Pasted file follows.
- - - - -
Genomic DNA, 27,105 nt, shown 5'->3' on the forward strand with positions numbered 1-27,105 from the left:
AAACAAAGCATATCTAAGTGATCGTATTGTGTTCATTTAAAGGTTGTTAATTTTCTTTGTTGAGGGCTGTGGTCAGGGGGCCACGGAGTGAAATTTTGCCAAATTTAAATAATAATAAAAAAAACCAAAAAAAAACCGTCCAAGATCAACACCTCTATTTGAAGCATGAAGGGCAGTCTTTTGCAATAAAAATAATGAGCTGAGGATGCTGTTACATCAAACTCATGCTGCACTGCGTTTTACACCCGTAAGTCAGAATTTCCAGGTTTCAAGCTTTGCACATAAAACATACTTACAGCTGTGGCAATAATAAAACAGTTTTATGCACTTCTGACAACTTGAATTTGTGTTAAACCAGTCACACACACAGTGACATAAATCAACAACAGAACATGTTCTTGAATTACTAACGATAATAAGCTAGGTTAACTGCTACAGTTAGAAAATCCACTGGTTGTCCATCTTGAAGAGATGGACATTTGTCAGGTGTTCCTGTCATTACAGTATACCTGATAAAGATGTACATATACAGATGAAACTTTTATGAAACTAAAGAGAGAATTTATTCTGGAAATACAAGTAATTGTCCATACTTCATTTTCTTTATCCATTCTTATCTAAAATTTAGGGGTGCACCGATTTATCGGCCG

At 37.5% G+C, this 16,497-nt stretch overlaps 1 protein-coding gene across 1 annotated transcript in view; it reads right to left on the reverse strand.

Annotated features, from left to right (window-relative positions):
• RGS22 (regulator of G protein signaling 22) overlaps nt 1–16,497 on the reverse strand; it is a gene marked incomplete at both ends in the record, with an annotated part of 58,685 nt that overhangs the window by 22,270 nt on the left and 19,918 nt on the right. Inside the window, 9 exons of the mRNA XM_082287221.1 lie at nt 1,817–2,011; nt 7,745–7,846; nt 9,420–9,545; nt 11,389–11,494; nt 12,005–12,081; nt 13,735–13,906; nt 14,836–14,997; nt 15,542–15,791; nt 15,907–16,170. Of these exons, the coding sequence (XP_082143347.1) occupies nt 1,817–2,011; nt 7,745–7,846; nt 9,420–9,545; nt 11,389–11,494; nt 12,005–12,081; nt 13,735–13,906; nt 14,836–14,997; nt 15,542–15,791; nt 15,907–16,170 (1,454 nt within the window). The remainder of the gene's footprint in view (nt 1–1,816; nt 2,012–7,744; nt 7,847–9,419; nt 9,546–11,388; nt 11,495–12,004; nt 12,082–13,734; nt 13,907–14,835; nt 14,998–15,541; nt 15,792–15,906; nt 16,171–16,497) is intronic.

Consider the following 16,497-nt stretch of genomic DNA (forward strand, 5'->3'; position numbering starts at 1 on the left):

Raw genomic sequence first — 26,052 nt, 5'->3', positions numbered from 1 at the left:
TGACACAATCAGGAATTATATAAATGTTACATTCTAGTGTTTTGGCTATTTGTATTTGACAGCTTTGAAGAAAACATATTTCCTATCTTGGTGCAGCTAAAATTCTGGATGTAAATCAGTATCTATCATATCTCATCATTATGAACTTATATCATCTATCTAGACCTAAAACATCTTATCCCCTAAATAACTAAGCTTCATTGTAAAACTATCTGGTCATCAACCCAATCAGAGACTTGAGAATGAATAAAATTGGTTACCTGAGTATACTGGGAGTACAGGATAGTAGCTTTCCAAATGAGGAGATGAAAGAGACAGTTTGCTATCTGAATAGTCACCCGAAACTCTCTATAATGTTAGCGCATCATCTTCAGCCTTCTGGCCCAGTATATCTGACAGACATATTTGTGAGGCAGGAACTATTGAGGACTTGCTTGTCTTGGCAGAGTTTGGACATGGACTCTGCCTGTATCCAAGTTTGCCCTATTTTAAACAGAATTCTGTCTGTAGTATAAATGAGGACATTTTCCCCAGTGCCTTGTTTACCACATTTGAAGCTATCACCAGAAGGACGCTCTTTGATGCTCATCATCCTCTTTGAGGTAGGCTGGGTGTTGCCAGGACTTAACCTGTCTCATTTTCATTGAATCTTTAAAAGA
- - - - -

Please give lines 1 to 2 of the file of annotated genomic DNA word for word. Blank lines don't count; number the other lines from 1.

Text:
Genomic DNA, 27,105 nt, shown 5'->3' on the forward strand with positions numbered 1-27,105 from the left:
AAACAAAGCATATCTAAGTGATCGTATTGTGTTCATTTAAAGGTTGTTAATTTTCTTTGTTGAGGGCTGTGGTCAGGGGGCCACGGAGTGAAATTTTGCCAAATTTAAATAATAATAAAAAAAACCAAAAAAAAACCGTCCAAGATCAACACCTCTATTTGAAGCATGAAGGGCAGTCTTTTGCAATAAAAATAATGAGCTGAGGATGCTGTTACATCAAACTCATGCTGCACTGCGTTTTACACCCGTAAGTCAGAATTTCCAGGTTTCAAGCTTTGCACATAAAACATACTTACAGCTGTGGCAATAATAAAACAGTTTTATGCACTTCTGACAACTTGAATTTGTGTTAAACCAGTCACACACACAGTGACATAAATCAACAACAGAACATGTTCTTGAATTACTAACGATAATAAGCTAGGTTAACTGCTACAGTTAGAAAATCCACTGGTTGTCCATCTTGAAGAGATGGACATTTGTCAGGTGTTCCTGTCATTACAGTATACCTGATAAAGATGTACATATACAGATGAAACTTTTATGAAACTAAAGAGAGAATTTATTCTGGAAATACAAGTAATTGTCCATACTTCATTTTCTTTATCCATTCTTATCTAAAATTTAGGGGTGCACCGATTTATCGGCCG